1Aug 5, '10 by NightNurse876Quote from whewwewon1this isnt right. i am not a citizen, i'm a premanent resident. been in the us since i was 9. i work just as hard or even harder than most and for a citizen to get a job merely bc they r one is not right. fyi it cost 700.oo to be a citizen anyone can be a freakin citizen...money talks ok. so be mindful when you say these things please.*** it doesn't matter where the foreign nurse is educated the us federal department of labor states it clearly the a citizen cannot be refused employment and a non-citizen be given the job, or continue to fill the position. check this on your computers by going into the site and search the subject.. takes about 2 minutes. please read on!!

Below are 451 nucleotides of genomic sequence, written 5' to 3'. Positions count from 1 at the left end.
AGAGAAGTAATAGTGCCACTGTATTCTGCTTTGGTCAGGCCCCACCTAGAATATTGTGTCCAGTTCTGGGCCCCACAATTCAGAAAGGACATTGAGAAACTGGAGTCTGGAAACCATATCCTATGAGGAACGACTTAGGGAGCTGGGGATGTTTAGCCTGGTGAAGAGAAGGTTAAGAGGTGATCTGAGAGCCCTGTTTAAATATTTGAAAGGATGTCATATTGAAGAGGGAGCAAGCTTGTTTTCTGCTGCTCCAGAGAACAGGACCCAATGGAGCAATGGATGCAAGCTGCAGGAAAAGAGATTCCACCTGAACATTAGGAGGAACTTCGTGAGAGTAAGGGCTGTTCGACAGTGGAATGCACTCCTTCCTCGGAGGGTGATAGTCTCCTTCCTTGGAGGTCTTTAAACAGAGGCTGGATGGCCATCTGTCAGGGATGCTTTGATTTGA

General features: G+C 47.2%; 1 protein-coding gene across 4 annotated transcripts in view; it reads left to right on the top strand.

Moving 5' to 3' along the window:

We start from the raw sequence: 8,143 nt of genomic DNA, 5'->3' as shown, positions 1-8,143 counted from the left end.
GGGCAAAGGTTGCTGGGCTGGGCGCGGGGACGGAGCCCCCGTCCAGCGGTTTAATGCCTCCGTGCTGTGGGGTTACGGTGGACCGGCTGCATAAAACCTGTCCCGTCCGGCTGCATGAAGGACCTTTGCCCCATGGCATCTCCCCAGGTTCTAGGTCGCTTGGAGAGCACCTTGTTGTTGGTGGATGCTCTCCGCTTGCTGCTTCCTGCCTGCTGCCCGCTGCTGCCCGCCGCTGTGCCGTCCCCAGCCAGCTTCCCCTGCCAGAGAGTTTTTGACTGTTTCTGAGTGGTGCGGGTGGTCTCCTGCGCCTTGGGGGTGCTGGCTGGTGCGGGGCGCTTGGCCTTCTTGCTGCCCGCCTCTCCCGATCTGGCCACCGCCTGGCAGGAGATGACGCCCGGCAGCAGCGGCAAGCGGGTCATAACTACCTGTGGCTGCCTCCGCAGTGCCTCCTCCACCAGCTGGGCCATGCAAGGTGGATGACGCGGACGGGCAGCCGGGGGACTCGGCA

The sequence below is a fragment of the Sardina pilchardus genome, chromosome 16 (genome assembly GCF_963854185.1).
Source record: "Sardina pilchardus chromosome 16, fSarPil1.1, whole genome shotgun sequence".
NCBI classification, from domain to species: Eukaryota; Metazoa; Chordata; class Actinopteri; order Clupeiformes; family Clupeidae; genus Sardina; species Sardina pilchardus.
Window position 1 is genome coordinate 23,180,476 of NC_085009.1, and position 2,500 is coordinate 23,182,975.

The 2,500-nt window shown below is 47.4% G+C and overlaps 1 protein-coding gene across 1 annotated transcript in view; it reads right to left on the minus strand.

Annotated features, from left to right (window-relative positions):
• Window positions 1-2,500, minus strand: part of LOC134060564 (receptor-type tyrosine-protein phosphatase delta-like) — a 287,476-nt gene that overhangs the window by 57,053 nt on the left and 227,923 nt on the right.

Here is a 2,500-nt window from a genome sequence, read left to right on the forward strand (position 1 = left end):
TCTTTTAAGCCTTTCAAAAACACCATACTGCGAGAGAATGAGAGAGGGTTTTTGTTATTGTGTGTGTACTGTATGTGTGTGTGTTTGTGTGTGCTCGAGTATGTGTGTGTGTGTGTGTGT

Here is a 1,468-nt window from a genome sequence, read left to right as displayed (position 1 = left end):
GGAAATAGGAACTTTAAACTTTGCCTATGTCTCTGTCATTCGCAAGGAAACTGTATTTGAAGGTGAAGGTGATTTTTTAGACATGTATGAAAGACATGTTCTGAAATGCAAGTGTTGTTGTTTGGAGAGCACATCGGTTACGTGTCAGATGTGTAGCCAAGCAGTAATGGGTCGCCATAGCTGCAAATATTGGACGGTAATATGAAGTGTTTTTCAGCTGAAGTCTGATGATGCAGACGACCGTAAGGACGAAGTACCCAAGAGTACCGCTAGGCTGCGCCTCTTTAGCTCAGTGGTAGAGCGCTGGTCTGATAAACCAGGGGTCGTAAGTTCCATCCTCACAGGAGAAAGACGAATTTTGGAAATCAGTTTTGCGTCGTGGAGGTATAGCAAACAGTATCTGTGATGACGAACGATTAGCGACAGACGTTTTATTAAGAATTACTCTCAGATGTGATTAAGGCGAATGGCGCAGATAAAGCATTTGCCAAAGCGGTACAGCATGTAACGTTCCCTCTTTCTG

the federal department of labor clearly states that; united states citizens take precedance and a non-citizen cannot be employed if a united states citizen is available for the job. but this is not the case! rn's that are united states citizens are not given precedance, united states citizen new grad rn's are not being given precedance either. here is a link that has a power point from the california institute of nursing and health care, that states on page 7 that 16% of the rn's in california are foreign nurses. whether they are on visa's or have green cards (e3's, etc. and/or have permanent residency - green card), these nurses should not be employed when a rn who is a us citizen needs a job! furthermore, the foreign nurses are getting employed without verifiable job references and proof of positive employment histories. the foreign nurses are gaining experience while employed here, which further disables us citizen new grad rn's from getting hired. us citizen nurses job history backgrounds are scrutinized and a foreign rn who doesn't even have verifiable (cannot prove the legitamacy) job references etc. can get the job instead. in california 16% = 64,000 foreign rn's (we have a total of approximately 400,000 rn's). i would say that number is greatly affecting us rn's from getting jobs!! this is just in california.. another point is that the cinhc estimated that in 2009, 5,768 california new grad rn's would get hired for jobs and 3,812 california new grad rn's would not get a job (page 23 of the power point). yet, the cinhc wants to continue to flood the market in california. with new grad rn's that will not get jobs. the reason for this is that they want to receive the annual $60,000,000 for the states budget for nursing education - because this pays for their nursing instructor salaries. here is the link - http://www.cinhc.org/wordpress/wp-co...ionsed0809.pdf